Property insurance policies vary in their application of coverage and exclusions when it comes to the peril of earth movement. Some may only apply to earthquake and/or other naturally caused movements, whereas others take a broader approach and will include all types of earth movement, even man-made. When negotiating terms of coverage, pursuing the broader definition for affirmative grants of coverage is recommended and conversely, the more narrowed scope should be pursued when dealing with a policy exclusion.
A New York state appellate court recently found against a property owner seeking coverage for building damage caused by nearby construction, finding that the owner’s property policy’s earth movement exclusion applied to both natural and man-made earth movements. The policy exclusion denied coverage for earth movement that “is caused by an act of nature, manmade or is otherwise caused,” according to court documents. The owner had sought coverage for more than $3 million for damage from nearby excavation work.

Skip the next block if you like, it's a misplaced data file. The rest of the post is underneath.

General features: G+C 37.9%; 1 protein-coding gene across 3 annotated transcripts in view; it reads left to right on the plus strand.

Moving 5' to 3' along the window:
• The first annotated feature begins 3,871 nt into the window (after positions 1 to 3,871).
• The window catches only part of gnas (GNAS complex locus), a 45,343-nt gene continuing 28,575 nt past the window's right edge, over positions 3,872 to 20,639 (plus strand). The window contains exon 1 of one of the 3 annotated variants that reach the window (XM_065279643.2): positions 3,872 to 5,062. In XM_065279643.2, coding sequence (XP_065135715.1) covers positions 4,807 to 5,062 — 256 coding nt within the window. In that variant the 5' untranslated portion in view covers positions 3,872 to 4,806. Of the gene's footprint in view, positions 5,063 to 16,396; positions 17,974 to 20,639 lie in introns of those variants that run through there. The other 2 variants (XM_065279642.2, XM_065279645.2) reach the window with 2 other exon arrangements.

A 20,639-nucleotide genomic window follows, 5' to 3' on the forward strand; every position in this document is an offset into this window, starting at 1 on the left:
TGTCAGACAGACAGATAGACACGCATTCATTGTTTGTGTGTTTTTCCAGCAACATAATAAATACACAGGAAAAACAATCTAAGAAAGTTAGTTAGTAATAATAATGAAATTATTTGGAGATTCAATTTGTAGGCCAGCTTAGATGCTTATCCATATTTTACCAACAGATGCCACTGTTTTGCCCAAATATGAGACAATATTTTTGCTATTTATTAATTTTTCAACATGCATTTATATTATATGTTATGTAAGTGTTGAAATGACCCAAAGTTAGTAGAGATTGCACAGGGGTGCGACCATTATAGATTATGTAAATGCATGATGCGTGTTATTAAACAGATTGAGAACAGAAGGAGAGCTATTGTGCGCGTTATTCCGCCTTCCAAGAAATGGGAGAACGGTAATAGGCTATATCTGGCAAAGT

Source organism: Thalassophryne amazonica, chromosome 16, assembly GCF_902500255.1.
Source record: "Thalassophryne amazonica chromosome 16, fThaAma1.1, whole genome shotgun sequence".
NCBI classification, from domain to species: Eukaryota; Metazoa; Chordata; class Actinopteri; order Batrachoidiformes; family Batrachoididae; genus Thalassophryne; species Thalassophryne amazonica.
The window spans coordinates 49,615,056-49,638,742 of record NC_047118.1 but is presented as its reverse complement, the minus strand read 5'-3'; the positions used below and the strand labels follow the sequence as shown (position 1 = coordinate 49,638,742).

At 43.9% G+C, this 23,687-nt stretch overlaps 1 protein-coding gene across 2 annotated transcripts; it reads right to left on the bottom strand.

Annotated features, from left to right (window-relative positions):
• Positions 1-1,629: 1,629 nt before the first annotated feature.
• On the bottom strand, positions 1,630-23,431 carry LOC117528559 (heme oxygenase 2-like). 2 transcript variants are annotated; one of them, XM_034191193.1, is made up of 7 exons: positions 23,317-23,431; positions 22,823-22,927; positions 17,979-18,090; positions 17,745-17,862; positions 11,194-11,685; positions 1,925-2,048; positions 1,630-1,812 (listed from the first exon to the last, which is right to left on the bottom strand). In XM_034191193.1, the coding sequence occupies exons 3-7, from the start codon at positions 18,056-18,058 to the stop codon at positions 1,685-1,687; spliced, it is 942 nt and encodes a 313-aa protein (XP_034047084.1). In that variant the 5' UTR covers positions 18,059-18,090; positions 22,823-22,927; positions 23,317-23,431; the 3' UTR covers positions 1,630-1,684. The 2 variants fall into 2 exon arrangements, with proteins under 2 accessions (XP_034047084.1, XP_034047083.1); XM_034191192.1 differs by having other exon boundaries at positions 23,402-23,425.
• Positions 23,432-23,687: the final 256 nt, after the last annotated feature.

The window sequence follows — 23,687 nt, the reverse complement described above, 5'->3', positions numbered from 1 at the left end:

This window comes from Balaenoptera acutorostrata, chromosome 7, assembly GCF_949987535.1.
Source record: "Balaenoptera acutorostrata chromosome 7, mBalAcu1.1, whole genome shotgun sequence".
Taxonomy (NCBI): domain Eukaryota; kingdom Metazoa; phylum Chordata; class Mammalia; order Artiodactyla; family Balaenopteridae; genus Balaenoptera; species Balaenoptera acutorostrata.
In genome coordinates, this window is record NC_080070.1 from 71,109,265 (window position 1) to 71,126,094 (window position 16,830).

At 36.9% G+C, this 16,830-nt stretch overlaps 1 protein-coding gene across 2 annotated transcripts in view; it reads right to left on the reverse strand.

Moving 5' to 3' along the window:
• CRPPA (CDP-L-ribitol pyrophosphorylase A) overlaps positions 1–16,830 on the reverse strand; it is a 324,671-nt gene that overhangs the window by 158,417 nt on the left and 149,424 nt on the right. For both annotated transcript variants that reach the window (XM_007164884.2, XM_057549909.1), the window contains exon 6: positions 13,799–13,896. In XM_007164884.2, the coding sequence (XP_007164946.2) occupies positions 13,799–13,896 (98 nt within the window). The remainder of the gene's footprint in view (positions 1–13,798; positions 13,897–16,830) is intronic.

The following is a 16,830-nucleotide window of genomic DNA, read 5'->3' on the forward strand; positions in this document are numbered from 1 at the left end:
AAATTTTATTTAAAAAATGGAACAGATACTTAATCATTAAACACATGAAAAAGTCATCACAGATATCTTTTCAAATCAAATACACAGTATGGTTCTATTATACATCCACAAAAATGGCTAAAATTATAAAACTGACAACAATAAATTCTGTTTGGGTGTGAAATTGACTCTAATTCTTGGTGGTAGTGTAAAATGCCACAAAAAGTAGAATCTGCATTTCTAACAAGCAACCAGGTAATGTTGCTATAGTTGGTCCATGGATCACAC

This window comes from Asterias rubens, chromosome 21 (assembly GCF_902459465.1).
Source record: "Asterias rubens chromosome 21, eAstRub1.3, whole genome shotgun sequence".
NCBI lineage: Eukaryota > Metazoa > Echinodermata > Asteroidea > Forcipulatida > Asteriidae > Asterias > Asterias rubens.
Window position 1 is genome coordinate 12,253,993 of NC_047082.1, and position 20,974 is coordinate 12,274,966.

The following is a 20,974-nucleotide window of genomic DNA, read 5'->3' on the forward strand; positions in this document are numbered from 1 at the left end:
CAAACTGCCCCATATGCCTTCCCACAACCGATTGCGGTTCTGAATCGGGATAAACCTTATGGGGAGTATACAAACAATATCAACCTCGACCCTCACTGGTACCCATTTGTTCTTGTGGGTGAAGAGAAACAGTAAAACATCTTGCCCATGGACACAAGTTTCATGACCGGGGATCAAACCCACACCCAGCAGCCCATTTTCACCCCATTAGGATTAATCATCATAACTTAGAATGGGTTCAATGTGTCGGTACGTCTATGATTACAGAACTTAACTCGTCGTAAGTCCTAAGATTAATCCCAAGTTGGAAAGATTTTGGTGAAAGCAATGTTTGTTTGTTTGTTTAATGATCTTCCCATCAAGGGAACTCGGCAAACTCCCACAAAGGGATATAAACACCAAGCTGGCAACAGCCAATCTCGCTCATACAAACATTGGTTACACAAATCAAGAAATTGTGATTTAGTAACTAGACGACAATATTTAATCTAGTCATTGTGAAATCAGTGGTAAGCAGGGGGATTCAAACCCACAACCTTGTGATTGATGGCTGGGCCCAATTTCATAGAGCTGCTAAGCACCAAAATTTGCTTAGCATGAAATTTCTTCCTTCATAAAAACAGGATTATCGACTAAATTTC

This case illustrates the need to be vigilant and aware of the application of an earth movement exclusion on a policy. One of the arguments I often encounter, particularly from borrowers challenging a lender insurance requirement, is that a particular location is not in an area prone to earthquakes. Such reasoning is less convincing where the policy exclusion broadly includes any earth movement. A policyholder that is not viewing the exclusion properly, should reconsider their position and determine if they are still willing to take the risk.